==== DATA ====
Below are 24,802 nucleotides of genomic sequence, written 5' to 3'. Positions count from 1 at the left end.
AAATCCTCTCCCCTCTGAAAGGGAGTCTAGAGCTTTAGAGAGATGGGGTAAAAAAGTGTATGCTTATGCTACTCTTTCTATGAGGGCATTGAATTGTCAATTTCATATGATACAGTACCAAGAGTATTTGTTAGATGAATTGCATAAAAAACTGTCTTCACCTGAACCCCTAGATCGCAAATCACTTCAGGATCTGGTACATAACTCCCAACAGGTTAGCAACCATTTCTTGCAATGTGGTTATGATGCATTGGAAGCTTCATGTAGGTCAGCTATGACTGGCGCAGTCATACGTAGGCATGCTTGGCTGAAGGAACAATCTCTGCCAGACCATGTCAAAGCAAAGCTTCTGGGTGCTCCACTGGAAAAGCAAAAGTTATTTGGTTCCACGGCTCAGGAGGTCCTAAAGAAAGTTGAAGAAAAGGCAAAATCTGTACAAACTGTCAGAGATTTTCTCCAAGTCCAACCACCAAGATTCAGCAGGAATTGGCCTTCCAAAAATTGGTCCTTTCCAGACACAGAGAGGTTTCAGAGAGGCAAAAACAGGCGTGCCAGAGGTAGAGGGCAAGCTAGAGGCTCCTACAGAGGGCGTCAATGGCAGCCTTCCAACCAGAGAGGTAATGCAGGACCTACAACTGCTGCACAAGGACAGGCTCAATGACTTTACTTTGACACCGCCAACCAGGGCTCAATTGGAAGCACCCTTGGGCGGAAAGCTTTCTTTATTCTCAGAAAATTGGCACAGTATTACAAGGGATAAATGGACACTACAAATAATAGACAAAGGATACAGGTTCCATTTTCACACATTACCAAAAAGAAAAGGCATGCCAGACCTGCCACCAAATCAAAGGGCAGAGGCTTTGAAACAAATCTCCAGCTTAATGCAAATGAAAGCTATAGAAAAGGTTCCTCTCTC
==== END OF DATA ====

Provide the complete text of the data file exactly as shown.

Below are 24,802 nucleotides of genomic sequence, written 5' to 3'. Positions count from 1 at the left end.
AAATCCTCTCCCCTCTGAAAGGGAGTCTAGAGCTTTAGAGAGATGGGGTAAAAAAGTGTATGCTTATGCTACTCTTTCTATGAGGGCATTGAATTGTCAATTTCATATGATACAGTACCAAGAGTATTTGTTAGATGAATTGCATAAAAAACTGTCTTCACCTGAACCCCTAGATCGCAAATCACTTCAGGATCTGGTACATAACTCCCAACAGGTTAGCAACCATTTCTTGCAATGTGGTTATGATGCATTGGAAGCTTCATGTAGGTCAGCTATGACTGGCGCAGTCATACGTAGGCATGCTTGGCTGAAGGAACAATCTCTGCCAGACCATGTCAAAGCAAAGCTTCTGGGTGCTCCACTGGAAAAGCAAAAGTTATTTGGTTCCACGGCTCAGGAGGTCCTAAAGAAAGTTGAAGAAAAGGCAAAATCTGTACAAACTGTCAGAGATTTTCTCCAAGTCCAACCACCAAGATTCAGCAGGAATTGGCCTTCCAAAAATTGGTCCTTTCCAGACACAGAGAGGTTTCAGAGAGGCAAAAACAGGCGTGCCAGAGGTAGAGGGCAAGCTAGAGGCTCCTACAGAGGGCGTCAATGGCAGCCTTCCAACCAGAGAGGTAATGCAGGACCTACAACTGCTGCACAAGGACAGGCTCAATGACTTTACTTTGACACCGCCAACCAGGGCTCAATTGGAAGCACCCTTGGGCGGAAAGCTTTCTTTATTCTCAGAAAATTGGCACAGTATTACAAGGGATAAATGGACACTACAAATAATAGACAAAGGATACAGGTTCCATTTTCACACATTACCAAAAAGAAAAGGCATGCCAGACCTGCCACCAAATCAAAGGGCAGAGGCTTTGAAACAAATCTCCAGCTTAATGCAAATGAAAGCTATAGAAAAGGTTCCTCTCTC